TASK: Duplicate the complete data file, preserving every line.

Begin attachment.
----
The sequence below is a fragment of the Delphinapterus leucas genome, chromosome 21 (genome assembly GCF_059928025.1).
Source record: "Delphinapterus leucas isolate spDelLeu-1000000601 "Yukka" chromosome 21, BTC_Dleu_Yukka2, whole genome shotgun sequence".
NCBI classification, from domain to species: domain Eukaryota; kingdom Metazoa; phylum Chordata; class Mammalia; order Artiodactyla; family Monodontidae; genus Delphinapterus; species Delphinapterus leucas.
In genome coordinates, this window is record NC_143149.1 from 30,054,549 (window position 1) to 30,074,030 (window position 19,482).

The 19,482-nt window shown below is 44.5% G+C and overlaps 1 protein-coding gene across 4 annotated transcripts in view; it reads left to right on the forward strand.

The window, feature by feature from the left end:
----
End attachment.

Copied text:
The sequence below is a fragment of the Delphinapterus leucas genome, chromosome 21 (genome assembly GCF_059928025.1).
Source record: "Delphinapterus leucas isolate spDelLeu-1000000601 "Yukka" chromosome 21, BTC_Dleu_Yukka2, whole genome shotgun sequence".
NCBI classification, from domain to species: domain Eukaryota; kingdom Metazoa; phylum Chordata; class Mammalia; order Artiodactyla; family Monodontidae; genus Delphinapterus; species Delphinapterus leucas.
In genome coordinates, this window is record NC_143149.1 from 30,054,549 (window position 1) to 30,074,030 (window position 19,482).

The 19,482-nt window shown below is 44.5% G+C and overlaps 1 protein-coding gene across 4 annotated transcripts in view; it reads left to right on the forward strand.

The window, feature by feature from the left end: